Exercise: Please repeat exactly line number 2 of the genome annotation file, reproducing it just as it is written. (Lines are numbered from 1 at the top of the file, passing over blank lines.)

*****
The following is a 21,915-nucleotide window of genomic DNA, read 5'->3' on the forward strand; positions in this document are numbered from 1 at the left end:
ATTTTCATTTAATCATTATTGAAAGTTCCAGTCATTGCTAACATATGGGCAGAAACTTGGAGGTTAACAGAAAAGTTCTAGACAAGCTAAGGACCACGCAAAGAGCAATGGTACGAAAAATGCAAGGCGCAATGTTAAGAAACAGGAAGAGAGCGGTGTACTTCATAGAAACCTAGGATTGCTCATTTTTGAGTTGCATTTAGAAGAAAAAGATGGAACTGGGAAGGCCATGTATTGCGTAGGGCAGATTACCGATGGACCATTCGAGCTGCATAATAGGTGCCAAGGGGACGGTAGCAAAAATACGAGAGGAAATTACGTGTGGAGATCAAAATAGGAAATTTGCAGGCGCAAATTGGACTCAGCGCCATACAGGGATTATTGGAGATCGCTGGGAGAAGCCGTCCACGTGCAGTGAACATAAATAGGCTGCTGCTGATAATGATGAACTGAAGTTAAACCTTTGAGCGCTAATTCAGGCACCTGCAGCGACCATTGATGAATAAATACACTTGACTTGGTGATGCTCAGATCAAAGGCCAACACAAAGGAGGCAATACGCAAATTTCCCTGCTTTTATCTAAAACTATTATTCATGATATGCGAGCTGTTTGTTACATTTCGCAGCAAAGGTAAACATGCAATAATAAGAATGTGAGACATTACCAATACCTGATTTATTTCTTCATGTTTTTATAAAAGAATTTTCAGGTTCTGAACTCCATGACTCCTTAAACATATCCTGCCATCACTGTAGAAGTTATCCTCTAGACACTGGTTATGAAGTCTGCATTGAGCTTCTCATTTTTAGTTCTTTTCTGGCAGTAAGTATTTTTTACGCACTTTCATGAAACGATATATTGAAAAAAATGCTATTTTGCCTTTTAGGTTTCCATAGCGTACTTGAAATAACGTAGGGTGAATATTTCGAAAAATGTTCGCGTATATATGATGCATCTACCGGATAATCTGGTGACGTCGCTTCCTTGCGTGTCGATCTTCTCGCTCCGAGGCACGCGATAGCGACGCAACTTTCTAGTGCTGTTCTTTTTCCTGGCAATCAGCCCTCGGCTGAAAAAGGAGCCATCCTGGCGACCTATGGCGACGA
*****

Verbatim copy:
ATTTTCATTTAATCATTATTGAAAGTTCCAGTCATTGCTAACATATGGGCAGAAACTTGGAGGTTAACAGAAAAGTTCTAGACAAGCTAAGGACCACGCAAAGAGCAATGGTACGAAAAATGCAAGGCGCAATGTTAAGAAACAGGAAGAGAGCGGTGTACTTCATAGAAACCTAGGATTGCTCATTTTTGAGTTGCATTTAGAAGAAAAAGATGGAACTGGGAAGGCCATGTATTGCGTAGGGCAGATTACCGATGGACCATTCGAGCTGCATAATAGGTGCCAAGGGGACGGTAGCAAAAATACGAGAGGAAATTACGTGTGGAGATCAAAATAGGAAATTTGCAGGCGCAAATTGGACTCAGCGCCATACAGGGATTATTGGAGATCGCTGGGAGAAGCCGTCCACGTGCAGTGAACATAAATAGGCTGCTGCTGATAATGATGAACTGAAGTTAAACCTTTGAGCGCTAATTCAGGCACCTGCAGCGACCATTGATGAATAAATACACTTGACTTGGTGATGCTCAGATCAAAGGCCAACACAAAGGAGGCAATACGCAAATTTCCCTGCTTTTATCTAAAACTATTATTCATGATATGCGAGCTGTTTGTTACATTTCGCAGCAAAGGTAAACATGCAATAATAAGAATGTGAGACATTACCAATACCTGATTTATTTCTTCATGTTTTTATAAAAGAATTTTCAGGTTCTGAACTCCATGACTCCTTAAACATATCCTGCCATCACTGTAGAAGTTATCCTCTAGACACTGGTTATGAAGTCTGCATTGAGCTTCTCATTTTTAGTTCTTTTCTGGCAGTAAGTATTTTTTACGCACTTTCATGAAACGATATATTGAAAAAAATGCTATTTTGCCTTTTAGGTTTCCATAGCGTACTTGAAATAACGTAGGGTGAATATTTCGAAAAATGTTCGCGTATATATGATGCATCTACCGGATAATCTGGTGACGTCGCTTCCTTGCGTGTCGATCTTCTCGCTCCGAGGCACGCGATAGCGACGCAACTTTCTAGTGCTGTTCTTTTTCCTGGCAATCAGCCCTCGGCTGAAAAAGGAGCCATCCTGGCGACCTATGGCGACGA